3

I dont find a way to override root size device using block_device_mappings in aws_launch_template with terraform aws.

I know I can specify an extra volume size doing for example:

block_device_mappings {
        device_name = "/dev/xvda"
        ebs {
        volume_size = "${var.frontend_kong_volume_size}"
        volume_type = "${var.frontend_kong_volume_type}"
        delete_on_termination = "true"
        }
    }

but I get a new disk in the VM with those specifications. But what I want to do is resize the root disk.

Can you help me to figure out how to do it?

Thanks.

  • Which OS are you using? – GreenyMcDuff Oct 19 '18 at 6:45
1

block_device_mappings is for additional bock devices.

You have to know device where root device mounted. for example for centos 7 AMI it's /dev/sda1

resource "aws_launch_template" "foobar" {
  name_prefix   = "foobar"
  image_id      = "ami-9887c6e7"
  instance_type = "t2.micro"
  block_device_mappings {
    device_name = "/dev/sda1"

    ebs {
      volume_size = 40
    }
  }
}

resource "aws_autoscaling_group" "bar" {
  availability_zones = ["us-east-1a"]
  desired_capacity   = 1
  max_size           = 1
  min_size           = 1

  launch_template = {
    id      = "${aws_launch_template.foobar.id}"
    version = "$$Latest"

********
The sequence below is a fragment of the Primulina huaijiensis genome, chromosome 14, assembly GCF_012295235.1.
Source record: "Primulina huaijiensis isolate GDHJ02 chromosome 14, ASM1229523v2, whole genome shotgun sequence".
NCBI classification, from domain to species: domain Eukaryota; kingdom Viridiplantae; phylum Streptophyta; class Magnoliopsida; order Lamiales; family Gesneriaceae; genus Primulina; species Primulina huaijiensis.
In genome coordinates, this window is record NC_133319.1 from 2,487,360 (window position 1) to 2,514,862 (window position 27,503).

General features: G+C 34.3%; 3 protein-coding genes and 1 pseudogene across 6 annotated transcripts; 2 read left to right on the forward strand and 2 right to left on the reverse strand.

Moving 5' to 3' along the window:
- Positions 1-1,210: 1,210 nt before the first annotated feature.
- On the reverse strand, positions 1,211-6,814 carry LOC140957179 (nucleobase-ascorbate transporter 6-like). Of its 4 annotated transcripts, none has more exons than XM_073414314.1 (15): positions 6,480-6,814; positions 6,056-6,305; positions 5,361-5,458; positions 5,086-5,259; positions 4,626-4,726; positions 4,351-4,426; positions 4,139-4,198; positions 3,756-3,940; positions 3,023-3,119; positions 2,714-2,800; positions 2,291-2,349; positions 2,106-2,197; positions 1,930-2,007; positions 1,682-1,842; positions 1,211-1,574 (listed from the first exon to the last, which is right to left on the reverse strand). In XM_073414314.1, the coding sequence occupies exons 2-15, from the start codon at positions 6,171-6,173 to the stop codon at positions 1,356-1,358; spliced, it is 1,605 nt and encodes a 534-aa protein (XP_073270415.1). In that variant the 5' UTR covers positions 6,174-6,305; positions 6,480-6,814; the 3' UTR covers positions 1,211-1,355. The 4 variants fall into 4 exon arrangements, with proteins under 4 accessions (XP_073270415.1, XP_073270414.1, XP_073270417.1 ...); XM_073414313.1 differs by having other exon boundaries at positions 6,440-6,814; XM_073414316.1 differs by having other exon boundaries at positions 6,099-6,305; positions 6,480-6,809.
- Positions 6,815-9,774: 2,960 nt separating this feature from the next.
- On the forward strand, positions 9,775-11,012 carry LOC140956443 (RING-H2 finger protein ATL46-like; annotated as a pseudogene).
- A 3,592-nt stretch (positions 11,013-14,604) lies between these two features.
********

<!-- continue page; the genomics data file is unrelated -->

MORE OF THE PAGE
}
}

But remember that update of volume size in terraform will not take effect to running instances. So you will have to replace instances to increase volume size.

  • 1
    in your aws_autoscaling_group you either use aws_launch_template or aws_launch_configuration. terraform.io/docs/providers/aws/r/autoscaling_group.html Note: You must specify either launch_configuration, launch_template, or mixed_instances_policy – Dmytro Leonenko Jan 16 at 14:36
  • The OP was asking how to override a root device size in an aws_launch_template and NOT in an aws_launch_configuration. – tjanez Jan 18 at 15:04
  • @DmytroLeonenko you right, I was confused with last terraform docs, plus mostly used aws_autoscaling_group along with` aws_launch_configuration. Updating my answer with my last tests of aws_launch_template` – Stas Serebrennikov Jan 27 at 12:29
  • Also, I've never seen /dev/sda1 as a root device in a Linux AMI. It was always /dev/xvda. Note, that sda1 is a partition name, not a device name. – Dmytro Leonenko Jan 28 at 13:27
  • 1
    @DmytroLeonenko for Centos 7 ami from snippet above it's /dev/sda1 You right about that it's partition name in common, but in that particular AMI, root device setup like this. You can run terraform to check it. – Stas Serebrennikov Jan 29 at 14:25

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